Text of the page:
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Automated segmentation of cardiomyocyte Z-disks from high-throughput scanning electron microscopy data



With the advent of new high-throughput electron microscopy techniques such as serial block-face scanning electron microscopy (SBF-SEM) and focused ion-beam scanning electron microscopy (FIB-SEM) biomedical scientists can study sub-cellular structural mechanisms of heart disease at high resolution and high volume. Among several key components that determine healthy contractile function in cardiomyocytes are Z-disks or Z-lines, which are located at the lateral borders of the sarcomere, the fundamental unit of striated muscle. Z-disks play the important role of anchoring contractile proteins within the cell that make the heartbeat. Changes to their organization can affect the force with which the cardiomyocyte contracts and may also affect signaling pathways that regulate cardiomyocyte health and function. Compared to other components in the cell, such as mitochondria, Z-disks appear as very thin linear structures in microscopy data with limited difference in contrast to the remaining components of the cell.


In this paper, we propose to generate a 3D model of Z-disks within single adult cardiac cells from an automated segmentation of a large serial-block-face scanning electron microscopy (SBF-SEM) dataset. The proposed fully automated segmentation scheme is comprised of three main modules including “pre-processing”, “segmentation” and “refinement”. We represent a simple, yet effective model to perform segmentation and refinement steps. Contrast stretching, and Gaussian kernels are used to pre-process the dataset, and well-known “Sobel operators” are used in the segmentation module.


We have validated our model by comparing segmentation results with ground-truth annotated Z-disks in terms of pixel-wise accuracy. The results show that our model correctly detects Z-disks with 90.56% accuracy. We also compare and contrast the accuracy of the proposed algorithm in segmenting a FIB-SEM dataset against the accuracy of segmentations from a machine learning program called Ilastik and discuss the advantages and disadvantages that these two approaches have.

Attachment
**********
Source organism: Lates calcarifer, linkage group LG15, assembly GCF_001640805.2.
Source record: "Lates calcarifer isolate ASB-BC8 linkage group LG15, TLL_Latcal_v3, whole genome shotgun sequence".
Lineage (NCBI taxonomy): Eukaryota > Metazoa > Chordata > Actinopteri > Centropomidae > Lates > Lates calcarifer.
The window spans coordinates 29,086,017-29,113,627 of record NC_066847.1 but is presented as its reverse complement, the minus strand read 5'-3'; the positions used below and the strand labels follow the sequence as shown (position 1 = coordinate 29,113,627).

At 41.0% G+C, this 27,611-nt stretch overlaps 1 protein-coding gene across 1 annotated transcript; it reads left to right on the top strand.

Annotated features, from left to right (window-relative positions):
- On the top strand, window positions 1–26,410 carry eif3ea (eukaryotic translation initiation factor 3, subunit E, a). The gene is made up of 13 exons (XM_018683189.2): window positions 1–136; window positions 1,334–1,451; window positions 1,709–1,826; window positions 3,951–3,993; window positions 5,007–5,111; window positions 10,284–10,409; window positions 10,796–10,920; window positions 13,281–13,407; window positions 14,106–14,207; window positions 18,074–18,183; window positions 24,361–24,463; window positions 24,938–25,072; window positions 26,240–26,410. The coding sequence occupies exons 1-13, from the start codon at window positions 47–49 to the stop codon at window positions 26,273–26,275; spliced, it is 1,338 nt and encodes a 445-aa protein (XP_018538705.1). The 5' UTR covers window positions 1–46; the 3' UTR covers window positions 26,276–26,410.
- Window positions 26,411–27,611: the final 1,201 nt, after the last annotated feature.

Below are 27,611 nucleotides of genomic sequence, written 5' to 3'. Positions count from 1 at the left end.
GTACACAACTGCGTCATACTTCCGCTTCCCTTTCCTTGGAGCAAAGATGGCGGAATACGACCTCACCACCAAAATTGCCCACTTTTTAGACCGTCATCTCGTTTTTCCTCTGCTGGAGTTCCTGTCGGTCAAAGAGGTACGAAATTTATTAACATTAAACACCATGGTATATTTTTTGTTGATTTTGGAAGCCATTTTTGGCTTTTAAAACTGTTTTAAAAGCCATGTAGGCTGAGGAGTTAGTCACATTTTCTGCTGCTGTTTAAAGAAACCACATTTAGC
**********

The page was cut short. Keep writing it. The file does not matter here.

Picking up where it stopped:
Our validation results demonstrate the robustness and reliability of our algorithm and model both in terms of validation metrics and in terms of a comparison with a 3D visualisation of Z-disks obtained using immunofluorescence based confocal imaging.


The Z-disk (also known as Z-line or Z-band) forms the boundaries of sarcomeres, which are contractile components of striated muscles such as cardiac myocytes. Z-disks provide mechanical stability to cardiac and skeletal muscle [1]. α-actinin bridges (Z-bridges) crosslink the ends of thin filaments from adjacent sarcomeres, which are opposite in polarity. Z-disks stabilize the ends of these thin filaments, which are extended from Z-line towards the middle of sarcomere. These Z-lines are shown to be involved in very important processes of governing muscle homeostasis and stretch sensing. Moreover, several Z-disk proteins have recently been implicated in cardiomyopathies and cardiac diseases. Hence, an understanding of the structure of the Z-disk and changes to its topology may provide important insights into the development of cardiomyopathies [2].

Several microscopy studies have examined Z-disk topology and the distribution of other components (such as sarcoplasmic reticulum) relative to the Z-disk. Jayasinghe et al. [3] used confocal imaging to trace the organization of the Z-disks in rat ventricular myocytes. They reported that the Z-disks formed three-dimensional helical arrangements and exhibited dislocations through the myocyte volume. With the advent of serial block-face scanning electron microscopy (SBF-SEM), the limitation of targeted immunolabeling in confocal microscopy could be circumvented. The distribution of the Z-disks and its relation to other structures can be simultaneously visualized with these datasets. Studies such as [4, 5] have examined the distributions of other components relative to the Z-disks using SBF-SEM data. The authors investigated the three-dimensional structure of the intercalated disc and cardiac sarcoplasmic reticulum in relation to the Z-disks and reported that patterns of these structures are correlated with heart failure.